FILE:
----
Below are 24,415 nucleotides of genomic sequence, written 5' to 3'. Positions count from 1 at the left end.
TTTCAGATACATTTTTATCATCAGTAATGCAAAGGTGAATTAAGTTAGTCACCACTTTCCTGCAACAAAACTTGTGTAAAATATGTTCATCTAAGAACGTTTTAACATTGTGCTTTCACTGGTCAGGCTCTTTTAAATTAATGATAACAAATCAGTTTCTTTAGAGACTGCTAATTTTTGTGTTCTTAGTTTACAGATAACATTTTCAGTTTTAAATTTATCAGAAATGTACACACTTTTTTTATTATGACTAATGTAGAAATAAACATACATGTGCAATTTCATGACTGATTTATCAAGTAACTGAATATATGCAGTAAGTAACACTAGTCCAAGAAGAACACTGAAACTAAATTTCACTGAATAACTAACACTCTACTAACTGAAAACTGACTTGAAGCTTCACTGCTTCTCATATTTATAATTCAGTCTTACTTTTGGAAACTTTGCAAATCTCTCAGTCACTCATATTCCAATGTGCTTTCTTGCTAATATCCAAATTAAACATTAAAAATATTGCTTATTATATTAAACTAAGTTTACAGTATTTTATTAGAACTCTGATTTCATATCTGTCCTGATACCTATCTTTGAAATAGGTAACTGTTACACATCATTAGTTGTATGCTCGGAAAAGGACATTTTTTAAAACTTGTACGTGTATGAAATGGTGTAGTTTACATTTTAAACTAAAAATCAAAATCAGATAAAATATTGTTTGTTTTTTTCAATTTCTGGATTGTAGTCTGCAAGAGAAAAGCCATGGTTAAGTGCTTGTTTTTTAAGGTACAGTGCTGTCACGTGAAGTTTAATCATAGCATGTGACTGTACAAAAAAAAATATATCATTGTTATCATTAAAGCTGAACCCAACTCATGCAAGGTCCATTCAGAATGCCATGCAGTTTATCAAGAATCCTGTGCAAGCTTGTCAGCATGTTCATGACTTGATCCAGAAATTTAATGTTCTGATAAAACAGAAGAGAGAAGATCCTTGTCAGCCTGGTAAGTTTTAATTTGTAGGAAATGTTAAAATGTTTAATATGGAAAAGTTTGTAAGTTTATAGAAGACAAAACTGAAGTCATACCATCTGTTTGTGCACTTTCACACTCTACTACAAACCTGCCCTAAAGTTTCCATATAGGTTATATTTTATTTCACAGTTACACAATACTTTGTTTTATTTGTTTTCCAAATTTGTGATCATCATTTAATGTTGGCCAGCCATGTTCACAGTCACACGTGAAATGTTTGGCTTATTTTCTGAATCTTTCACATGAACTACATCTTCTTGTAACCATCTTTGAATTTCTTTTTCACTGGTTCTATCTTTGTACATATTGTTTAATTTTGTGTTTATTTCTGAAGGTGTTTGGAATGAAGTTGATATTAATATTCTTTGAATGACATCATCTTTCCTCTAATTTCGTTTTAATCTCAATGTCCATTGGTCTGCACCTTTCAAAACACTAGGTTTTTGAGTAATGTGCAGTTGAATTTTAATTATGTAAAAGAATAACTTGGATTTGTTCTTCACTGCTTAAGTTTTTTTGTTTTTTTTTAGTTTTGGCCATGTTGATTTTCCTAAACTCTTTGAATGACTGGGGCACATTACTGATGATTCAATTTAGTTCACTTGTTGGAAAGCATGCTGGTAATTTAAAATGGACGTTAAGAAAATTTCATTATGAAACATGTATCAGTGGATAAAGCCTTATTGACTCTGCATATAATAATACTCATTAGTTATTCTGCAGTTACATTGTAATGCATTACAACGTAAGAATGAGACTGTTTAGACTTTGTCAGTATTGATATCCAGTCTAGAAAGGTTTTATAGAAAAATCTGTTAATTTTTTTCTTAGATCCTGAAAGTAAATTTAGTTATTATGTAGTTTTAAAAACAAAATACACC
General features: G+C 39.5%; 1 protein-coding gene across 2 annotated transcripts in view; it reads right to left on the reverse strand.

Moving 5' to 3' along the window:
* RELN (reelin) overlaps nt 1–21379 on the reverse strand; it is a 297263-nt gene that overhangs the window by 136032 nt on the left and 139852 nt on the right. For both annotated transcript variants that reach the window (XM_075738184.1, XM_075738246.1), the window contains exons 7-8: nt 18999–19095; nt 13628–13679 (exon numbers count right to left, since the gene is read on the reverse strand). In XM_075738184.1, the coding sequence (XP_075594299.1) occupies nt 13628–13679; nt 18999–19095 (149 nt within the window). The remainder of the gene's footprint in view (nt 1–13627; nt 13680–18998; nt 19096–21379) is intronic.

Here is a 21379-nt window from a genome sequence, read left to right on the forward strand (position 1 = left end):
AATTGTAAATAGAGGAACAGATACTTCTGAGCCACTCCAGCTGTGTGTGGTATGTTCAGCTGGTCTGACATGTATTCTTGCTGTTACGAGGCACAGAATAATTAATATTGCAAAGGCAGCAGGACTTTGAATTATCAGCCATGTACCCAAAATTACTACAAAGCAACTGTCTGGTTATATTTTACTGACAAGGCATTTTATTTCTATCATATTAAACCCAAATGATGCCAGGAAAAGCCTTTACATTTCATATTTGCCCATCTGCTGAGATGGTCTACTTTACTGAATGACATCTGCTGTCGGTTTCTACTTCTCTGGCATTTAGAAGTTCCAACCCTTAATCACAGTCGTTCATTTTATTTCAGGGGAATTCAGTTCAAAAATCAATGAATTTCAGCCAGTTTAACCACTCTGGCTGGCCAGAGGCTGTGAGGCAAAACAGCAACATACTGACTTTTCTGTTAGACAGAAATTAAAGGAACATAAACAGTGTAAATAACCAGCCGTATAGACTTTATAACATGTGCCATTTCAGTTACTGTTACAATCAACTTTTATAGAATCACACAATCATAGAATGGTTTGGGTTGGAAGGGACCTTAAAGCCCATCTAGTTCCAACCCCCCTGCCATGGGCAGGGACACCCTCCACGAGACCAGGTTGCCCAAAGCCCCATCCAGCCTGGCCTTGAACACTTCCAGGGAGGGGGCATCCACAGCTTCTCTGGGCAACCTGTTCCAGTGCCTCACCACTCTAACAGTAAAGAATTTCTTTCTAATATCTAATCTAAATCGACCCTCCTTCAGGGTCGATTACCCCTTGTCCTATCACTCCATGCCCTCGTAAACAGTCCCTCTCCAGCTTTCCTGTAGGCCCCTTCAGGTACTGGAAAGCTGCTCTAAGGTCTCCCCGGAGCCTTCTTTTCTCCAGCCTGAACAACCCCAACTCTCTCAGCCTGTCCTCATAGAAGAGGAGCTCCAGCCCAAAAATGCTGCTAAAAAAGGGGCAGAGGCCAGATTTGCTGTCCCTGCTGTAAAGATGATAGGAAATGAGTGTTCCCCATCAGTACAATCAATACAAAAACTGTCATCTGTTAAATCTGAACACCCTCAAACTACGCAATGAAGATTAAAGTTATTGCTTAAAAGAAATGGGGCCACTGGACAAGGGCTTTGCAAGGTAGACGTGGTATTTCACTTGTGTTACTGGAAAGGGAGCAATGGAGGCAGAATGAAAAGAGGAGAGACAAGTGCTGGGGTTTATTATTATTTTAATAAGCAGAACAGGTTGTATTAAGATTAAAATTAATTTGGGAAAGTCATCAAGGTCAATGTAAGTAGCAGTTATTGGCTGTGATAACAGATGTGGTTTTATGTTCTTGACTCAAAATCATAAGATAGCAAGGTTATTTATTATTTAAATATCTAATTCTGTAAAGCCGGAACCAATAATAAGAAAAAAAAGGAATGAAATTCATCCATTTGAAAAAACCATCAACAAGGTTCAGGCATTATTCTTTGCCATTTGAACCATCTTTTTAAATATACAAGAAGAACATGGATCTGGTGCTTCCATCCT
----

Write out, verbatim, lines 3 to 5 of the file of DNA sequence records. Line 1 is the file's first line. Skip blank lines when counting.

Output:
General features: G+C 39.5%; 1 protein-coding gene across 2 annotated transcripts in view; it reads right to left on the reverse strand.

Moving 5' to 3' along the window:
* RELN (reelin) overlaps nt 1–21379 on the reverse strand; it is a 297263-nt gene that overhangs the window by 136032 nt on the left and 139852 nt on the right. For both annotated transcript variants that reach the window (XM_075738184.1, XM_075738246.1), the window contains exons 7-8: nt 18999–19095; nt 13628–13679 (exon numbers count right to left, since the gene is read on the reverse strand). In XM_075738184.1, the coding sequence (XP_075594299.1) occupies nt 13628–13679; nt 18999–19095 (149 nt within the window). The remainder of the gene's footprint in view (nt 1–13627; nt 13680–18998; nt 19096–21379) is intronic.